I recently heard a great interview with Barbara Kingsolver in which she compared the difference between writing fiction and writing nonfiction to the difference between gardening in the desert and gardening where it's lush.
When you garden in the desert, you point to a spot on the ground, bring in soil, fertilizer, and seeds, and you water, water, water. Basically, you supply everything yourself, creating something from nothing. Like you do when you write fiction.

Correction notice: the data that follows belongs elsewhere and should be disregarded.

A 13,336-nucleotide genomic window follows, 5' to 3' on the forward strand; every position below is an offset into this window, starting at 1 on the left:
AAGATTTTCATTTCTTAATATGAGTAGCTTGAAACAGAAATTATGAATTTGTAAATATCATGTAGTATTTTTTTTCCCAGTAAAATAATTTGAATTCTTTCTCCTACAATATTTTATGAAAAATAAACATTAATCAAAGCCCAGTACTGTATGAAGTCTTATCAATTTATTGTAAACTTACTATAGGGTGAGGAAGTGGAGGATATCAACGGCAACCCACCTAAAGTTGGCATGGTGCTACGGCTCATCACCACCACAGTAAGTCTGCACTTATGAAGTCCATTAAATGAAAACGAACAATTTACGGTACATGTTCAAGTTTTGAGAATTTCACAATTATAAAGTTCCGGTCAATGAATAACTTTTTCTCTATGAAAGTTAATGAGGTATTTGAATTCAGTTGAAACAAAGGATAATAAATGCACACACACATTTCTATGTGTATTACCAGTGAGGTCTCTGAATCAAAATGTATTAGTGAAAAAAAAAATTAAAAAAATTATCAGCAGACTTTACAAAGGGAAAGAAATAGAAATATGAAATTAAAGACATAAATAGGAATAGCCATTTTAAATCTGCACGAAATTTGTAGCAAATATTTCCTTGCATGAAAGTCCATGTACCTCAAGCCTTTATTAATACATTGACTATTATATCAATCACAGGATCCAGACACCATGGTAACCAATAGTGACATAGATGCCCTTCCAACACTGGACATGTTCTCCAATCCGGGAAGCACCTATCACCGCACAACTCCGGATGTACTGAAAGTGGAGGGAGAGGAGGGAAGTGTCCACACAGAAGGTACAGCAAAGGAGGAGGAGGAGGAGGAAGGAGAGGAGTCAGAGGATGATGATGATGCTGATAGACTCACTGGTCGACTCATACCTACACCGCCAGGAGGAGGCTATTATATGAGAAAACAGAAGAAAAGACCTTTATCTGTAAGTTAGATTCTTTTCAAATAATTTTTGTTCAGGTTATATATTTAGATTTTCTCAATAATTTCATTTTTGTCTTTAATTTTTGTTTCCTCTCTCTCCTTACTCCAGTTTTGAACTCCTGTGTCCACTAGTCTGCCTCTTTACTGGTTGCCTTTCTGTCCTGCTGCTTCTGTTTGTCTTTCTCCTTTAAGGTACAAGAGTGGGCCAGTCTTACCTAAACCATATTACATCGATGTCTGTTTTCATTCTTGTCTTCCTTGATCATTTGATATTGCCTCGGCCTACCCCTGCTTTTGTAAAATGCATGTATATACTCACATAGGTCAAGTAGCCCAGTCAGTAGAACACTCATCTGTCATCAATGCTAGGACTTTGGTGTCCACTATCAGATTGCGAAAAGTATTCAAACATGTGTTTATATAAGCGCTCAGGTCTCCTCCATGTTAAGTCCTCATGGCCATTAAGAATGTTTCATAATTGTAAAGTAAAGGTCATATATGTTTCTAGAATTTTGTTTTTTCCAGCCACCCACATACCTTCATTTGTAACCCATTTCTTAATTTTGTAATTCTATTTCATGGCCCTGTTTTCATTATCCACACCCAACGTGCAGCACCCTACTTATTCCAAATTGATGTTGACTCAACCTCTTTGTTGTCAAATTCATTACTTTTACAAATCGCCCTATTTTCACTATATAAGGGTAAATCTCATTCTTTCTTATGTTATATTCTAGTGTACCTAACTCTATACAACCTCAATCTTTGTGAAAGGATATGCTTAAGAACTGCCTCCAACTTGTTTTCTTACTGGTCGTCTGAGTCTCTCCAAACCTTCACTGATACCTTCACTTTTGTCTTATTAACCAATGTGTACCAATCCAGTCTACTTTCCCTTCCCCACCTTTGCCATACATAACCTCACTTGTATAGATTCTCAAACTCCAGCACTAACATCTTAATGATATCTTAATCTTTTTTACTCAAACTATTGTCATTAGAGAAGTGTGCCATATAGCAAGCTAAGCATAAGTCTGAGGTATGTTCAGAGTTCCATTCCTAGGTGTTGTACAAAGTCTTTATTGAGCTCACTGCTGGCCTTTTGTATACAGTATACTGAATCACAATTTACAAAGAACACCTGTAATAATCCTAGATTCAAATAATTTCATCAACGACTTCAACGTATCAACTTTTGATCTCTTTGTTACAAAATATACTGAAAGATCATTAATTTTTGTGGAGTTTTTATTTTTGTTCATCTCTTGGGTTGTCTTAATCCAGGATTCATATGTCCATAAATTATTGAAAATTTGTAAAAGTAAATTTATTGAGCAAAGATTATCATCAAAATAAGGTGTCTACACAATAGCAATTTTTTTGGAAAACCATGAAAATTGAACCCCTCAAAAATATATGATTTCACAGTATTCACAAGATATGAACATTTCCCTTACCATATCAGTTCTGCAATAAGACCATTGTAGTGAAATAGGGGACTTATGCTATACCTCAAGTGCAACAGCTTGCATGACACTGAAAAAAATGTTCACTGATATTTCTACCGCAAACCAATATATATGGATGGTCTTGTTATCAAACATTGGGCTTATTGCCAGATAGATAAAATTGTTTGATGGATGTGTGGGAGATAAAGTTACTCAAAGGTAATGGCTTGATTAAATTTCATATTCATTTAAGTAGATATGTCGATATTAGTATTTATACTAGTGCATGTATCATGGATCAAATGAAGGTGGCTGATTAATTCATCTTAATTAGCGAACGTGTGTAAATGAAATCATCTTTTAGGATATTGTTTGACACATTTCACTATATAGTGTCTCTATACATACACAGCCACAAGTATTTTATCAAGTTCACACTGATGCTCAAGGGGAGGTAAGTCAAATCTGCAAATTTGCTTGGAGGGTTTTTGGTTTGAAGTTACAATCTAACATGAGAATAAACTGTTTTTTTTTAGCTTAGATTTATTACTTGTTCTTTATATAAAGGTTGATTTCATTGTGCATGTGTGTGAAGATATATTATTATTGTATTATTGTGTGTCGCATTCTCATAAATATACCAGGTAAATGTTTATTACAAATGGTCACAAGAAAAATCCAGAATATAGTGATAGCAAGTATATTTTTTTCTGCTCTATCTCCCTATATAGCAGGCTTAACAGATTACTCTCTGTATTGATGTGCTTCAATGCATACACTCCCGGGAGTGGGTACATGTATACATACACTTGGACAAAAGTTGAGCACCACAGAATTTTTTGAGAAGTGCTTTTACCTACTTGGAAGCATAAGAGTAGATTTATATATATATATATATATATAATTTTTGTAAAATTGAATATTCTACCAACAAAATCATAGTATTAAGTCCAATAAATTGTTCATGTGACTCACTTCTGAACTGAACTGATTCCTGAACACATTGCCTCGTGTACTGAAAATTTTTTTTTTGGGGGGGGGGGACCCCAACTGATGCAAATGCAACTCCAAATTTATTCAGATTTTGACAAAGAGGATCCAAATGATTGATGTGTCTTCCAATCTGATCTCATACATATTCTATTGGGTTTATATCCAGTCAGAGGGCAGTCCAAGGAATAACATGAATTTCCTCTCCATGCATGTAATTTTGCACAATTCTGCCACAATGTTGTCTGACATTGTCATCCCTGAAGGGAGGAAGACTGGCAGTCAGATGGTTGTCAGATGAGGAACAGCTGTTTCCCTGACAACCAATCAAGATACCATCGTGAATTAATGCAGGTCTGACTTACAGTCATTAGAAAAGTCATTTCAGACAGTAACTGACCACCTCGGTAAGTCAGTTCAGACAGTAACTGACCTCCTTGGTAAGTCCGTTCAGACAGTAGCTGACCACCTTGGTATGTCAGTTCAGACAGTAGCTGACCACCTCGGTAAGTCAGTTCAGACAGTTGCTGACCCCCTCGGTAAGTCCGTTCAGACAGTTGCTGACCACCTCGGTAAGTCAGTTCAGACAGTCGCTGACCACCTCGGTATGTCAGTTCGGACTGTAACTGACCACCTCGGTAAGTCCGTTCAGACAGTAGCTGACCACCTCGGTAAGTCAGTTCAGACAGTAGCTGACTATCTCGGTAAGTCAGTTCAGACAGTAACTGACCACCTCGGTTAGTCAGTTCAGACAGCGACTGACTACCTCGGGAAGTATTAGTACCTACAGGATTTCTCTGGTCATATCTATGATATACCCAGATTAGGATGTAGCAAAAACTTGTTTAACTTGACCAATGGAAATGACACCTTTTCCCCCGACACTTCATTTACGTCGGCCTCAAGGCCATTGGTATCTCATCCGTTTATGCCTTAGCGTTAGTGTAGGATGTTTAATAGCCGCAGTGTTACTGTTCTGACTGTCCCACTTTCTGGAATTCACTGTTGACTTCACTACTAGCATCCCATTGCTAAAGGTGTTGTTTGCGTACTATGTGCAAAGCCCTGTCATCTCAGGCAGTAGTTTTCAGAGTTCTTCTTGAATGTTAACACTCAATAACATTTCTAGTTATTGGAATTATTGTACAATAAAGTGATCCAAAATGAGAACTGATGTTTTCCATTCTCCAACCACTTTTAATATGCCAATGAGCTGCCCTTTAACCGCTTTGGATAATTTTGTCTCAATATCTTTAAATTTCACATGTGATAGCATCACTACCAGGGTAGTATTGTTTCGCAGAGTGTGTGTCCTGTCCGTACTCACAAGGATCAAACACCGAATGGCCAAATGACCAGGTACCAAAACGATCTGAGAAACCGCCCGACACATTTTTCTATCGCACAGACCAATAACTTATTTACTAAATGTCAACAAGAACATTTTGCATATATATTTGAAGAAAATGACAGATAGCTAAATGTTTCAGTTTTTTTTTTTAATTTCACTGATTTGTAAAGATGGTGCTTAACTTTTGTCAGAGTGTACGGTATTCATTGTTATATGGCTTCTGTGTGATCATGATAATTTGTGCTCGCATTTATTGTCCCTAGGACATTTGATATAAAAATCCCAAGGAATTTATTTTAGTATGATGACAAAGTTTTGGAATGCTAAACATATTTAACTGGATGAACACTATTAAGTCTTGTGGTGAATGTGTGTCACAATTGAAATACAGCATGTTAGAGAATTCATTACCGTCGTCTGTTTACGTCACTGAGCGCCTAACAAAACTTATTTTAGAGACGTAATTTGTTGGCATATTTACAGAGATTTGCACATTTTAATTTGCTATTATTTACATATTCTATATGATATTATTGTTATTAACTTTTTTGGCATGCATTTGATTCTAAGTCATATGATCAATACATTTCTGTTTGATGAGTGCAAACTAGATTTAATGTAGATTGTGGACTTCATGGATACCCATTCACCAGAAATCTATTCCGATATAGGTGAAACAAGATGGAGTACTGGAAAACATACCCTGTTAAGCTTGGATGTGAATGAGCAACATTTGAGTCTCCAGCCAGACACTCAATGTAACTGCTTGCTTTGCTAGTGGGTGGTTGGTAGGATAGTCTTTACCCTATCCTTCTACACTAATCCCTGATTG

When you garden where it's lush, you point to a spot on the ground and then get rid of everything you don't want or need -- vines, leaves, and weeds, weeds, weeds. Then you plant your garden and continue to do battle with those pesky weed intruders, which are always competing to share space and nutrients with your flowers and vegetables. This is like writing nonfiction -- I'll narrow it to narrative nonfiction, though it could apply to all nonfiction if we used different vocabulary -- when you look at everything that happened in the universe of the story you want to tell, and then you get rid of each thing that doesn't support that story. You eliminate things that weaken or don't serve your narrative arc, your character development, and your theme. Even if something's interesting and it really did happen (honest it did), if it doesn't support or add to your story, you pull it out. Because ultimately it's a weed, even if it's a really nice one.